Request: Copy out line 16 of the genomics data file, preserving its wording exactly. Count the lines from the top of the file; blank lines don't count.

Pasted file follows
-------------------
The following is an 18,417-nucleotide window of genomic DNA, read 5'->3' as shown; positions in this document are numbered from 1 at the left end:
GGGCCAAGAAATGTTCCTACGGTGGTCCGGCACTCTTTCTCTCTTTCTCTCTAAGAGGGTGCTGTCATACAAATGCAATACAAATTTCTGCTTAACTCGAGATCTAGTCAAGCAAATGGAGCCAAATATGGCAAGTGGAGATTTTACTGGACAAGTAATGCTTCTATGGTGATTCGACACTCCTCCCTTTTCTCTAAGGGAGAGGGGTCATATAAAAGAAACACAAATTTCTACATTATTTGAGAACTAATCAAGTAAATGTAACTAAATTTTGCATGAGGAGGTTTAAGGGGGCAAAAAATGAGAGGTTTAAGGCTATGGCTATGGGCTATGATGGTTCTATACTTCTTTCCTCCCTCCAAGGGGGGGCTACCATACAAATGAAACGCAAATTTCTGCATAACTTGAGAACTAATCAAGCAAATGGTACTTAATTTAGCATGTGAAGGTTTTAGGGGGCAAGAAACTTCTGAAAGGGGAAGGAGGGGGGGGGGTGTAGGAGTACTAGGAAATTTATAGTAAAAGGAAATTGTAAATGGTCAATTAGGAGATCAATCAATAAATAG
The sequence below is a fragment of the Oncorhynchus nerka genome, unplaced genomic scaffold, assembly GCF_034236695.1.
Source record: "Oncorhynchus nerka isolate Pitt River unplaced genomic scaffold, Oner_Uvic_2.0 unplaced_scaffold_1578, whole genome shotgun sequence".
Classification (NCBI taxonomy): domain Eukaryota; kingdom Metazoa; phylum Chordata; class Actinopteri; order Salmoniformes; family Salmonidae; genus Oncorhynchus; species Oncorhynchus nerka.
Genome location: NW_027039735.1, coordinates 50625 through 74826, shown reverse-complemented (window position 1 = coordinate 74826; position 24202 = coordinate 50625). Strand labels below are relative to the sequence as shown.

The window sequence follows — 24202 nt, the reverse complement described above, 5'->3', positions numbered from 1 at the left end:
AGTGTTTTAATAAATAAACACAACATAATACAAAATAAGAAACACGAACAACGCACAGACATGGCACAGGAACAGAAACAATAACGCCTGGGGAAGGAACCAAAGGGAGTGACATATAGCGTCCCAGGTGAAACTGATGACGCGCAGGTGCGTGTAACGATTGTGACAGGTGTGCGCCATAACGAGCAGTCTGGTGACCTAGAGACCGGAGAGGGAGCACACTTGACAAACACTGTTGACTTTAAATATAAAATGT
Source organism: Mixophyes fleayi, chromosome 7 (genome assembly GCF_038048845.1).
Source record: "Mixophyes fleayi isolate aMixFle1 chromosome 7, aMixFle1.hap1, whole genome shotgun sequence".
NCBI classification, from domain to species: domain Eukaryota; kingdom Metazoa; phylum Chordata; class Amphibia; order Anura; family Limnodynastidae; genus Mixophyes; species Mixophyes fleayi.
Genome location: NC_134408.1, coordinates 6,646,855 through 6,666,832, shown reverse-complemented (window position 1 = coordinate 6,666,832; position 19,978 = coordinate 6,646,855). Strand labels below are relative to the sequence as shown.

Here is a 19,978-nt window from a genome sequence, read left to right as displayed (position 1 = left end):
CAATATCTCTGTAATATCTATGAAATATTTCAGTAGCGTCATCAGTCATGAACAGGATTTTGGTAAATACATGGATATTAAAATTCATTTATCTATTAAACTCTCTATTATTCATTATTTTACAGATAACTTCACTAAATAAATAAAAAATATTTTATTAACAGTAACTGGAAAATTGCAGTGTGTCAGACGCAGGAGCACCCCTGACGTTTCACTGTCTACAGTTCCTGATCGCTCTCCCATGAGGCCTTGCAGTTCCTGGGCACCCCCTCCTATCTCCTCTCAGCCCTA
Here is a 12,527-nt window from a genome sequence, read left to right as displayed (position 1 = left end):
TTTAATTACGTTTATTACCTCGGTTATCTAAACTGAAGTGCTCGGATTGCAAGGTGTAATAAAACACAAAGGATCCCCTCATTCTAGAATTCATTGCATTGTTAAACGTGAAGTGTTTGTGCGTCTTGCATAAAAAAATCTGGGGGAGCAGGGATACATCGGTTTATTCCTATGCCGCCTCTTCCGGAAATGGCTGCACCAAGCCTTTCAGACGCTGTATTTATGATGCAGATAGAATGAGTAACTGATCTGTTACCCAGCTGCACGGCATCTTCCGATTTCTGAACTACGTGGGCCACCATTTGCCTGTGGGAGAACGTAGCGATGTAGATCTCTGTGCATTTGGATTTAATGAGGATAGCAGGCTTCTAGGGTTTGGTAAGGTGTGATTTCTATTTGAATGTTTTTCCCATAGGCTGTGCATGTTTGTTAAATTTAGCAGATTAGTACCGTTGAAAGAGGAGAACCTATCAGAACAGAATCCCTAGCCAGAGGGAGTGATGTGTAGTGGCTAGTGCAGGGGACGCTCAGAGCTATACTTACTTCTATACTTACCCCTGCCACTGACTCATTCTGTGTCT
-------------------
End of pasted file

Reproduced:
TTTAATTACGTTTATTACCTCGGTTATCTAAACTGAAGTGCTCGGATTGCAAGGTGTAATAAAACACAAAGGATCCCCTCATTCTAGAATTCATTGCATTGTTAAACGTGAAGTGTTTGTGCGTCTTGCATAAAAAAATCTGGGGGAGCAGGGATACATCGGTTTATTCCTATGCCGCCTCTTCCGGAAATGGCTGCACCAAGCCTTTCAGACGCTGTATTTATGATGCAGATAGAATGAGTAACTGATCTGTTACCCAGCTGCACGGCATCTTCCGATTTCTGAACTACGTGGGCCACCATTTGCCTGTGGGAGAACGTAGCGATGTAGATCTCTGTGCATTTGGATTTAATGAGGATAGCAGGCTTCTAGGGTTTGGTAAGGTGTGATTTCTATTTGAATGTTTTTCCCATAGGCTGTGCATGTTTGTTAAATTTAGCAGATTAGTACCGTTGAAAGAGGAGAACCTATCAGAACAGAATCCCTAGCCAGAGGGAGTGATGTGTAGTGGCTAGTGCAGGGGACGCTCAGAGCTATACTTACTTCTATACTTACCCCTGCCACTGACTCATTCTGTGTCT